Internet Worms Tutorial (USENIX Security 2005)
The CCIED PIs created a full-day tutorial on "Understanding and Addressing the Threat of Internet Worms". The tutorial provides a detailed technical overview of the state of the art in large-scale Internet threats and defenses. The intended audience for the tutorial broadly includes researchers, graduate students, and network security practitioners interested in learning about the magnitude of the threat, and the range of possible defenses, of large-scale "worms" that self-propagate across the global Internet. For researchers, the tutorial is particularly aimed at those new to the problem domain as a basis for starting research in the area.
ACM Workshop on Rapid Malcode (WORM)
CCIED PIs Paxson and Savage founded the ACM Workshop on Rapid Malcode (WORM) as a forum to bring together ideas, understanding, and experiences bearing on the worm problem from a wide range of communities, including academia, industry and the government. The goal of WORM was to be a true workshop to foster the development of preliminary work and helping nucleate a worm-research community.
USENIX Workshop on Large-scale Exploits and Emergent Threats (LEET)
CCIED PIs Paxson and Savage merged the WORM workshop with the Hot Topics in Understanding Botnets (HotBots) workshop organized by Niels Provos at Google. The new workshop, Large-scale Exploits and Emergent Threats (LEET), continues the goals for the original WORM workshop, but it has evolved to encompass the larger scope of Internet threats that have emerged since the original outbreak of Internet worms. LEET encourages submissions of papers that focus on any aspect of the underlying mechanisms used to compromise and control hosts, the large-scale "applications" being perpetrated upon this framework, or the social and economic networks driving these threats.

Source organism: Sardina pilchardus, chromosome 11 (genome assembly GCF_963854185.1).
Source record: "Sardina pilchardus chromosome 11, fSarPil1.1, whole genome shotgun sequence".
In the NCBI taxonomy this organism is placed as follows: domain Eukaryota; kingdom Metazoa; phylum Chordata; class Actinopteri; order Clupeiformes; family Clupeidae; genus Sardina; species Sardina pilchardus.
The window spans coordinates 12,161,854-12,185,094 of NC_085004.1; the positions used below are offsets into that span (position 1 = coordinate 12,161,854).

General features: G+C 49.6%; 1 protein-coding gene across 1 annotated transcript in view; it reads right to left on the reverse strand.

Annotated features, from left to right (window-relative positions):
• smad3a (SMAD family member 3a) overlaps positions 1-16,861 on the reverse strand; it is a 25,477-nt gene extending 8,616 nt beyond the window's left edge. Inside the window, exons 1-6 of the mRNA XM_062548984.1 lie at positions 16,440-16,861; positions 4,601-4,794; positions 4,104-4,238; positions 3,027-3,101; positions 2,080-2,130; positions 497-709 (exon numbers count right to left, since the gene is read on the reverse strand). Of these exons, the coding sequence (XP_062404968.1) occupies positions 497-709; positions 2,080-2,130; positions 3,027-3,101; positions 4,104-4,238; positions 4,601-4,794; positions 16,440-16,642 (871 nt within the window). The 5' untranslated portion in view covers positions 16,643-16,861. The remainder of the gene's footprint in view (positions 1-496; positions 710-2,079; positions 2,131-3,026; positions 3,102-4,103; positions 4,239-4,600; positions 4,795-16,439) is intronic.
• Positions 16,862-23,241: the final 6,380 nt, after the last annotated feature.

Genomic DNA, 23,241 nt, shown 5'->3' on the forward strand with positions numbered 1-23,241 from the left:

UW/UCB/UCSD Course on Homeland Security and Cyber Security
This course provided an introduction to the technical and policy issues surrounding homeland security and cyber security. It exposed Computer Science graduate students at UCSD and UW to the policy perspective on homeland and cyber security — technical problems in policy and social contexts — and it exposed Public Policy students at UCB to the technical issues — cyber security problems, and the possibilities and limitations of technical solutions.
The course used distance learning technology to integrate students across four sites (UCSD, University of Washington, UC Berkeley, and Microsoft) using live video and audio over Internet2.
The course materials are archived for wide access and availability, including slide content of all speakers, speaker and audience video, and a Wiki with full class discussion: